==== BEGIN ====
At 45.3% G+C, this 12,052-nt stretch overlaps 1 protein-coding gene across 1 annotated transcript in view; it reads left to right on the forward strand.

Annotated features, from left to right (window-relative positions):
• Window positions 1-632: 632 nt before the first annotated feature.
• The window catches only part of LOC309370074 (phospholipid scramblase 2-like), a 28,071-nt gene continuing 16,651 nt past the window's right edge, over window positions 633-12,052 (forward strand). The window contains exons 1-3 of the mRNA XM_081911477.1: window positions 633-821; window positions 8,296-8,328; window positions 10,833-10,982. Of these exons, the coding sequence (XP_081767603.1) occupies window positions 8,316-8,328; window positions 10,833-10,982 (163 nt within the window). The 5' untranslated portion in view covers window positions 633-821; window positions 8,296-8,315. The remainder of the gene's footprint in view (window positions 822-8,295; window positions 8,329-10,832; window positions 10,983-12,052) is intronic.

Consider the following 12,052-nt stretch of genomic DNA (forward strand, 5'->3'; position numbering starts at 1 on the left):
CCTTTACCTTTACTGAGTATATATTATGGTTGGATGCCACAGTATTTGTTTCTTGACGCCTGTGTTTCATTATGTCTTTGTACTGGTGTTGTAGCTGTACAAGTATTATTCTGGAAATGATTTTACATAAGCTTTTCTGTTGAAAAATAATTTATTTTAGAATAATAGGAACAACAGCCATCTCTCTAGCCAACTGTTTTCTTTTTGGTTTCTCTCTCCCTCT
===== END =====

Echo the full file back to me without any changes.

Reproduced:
At 45.3% G+C, this 12,052-nt stretch overlaps 1 protein-coding gene across 1 annotated transcript in view; it reads left to right on the forward strand.

Annotated features, from left to right (window-relative positions):
• Window positions 1-632: 632 nt before the first annotated feature.
• The window catches only part of LOC309370074 (phospholipid scramblase 2-like), a 28,071-nt gene continuing 16,651 nt past the window's right edge, over window positions 633-12,052 (forward strand). The window contains exons 1-3 of the mRNA XM_081911477.1: window positions 633-821; window positions 8,296-8,328; window positions 10,833-10,982. Of these exons, the coding sequence (XP_081767603.1) occupies window positions 8,316-8,328; window positions 10,833-10,982 (163 nt within the window). The 5' untranslated portion in view covers window positions 633-821; window positions 8,296-8,315. The remainder of the gene's footprint in view (window positions 822-8,295; window positions 8,329-10,832; window positions 10,983-12,052) is intronic.

Consider the following 12,052-nt stretch of genomic DNA (forward strand, 5'->3'; position numbering starts at 1 on the left):
CCTTTACCTTTACTGAGTATATATTATGGTTGGATGCCACAGTATTTGTTTCTTGACGCCTGTGTTTCATTATGTCTTTGTACTGGTGTTGTAGCTGTACAAGTATTATTCTGGAAATGATTTTACATAAGCTTTTCTGTTGAAAAATAATTTATTTTAGAATAATAGGAACAACAGCCATCTCTCTAGCCAACTGTTTTCTTTTTGGTTTCTCTCTCCCTCT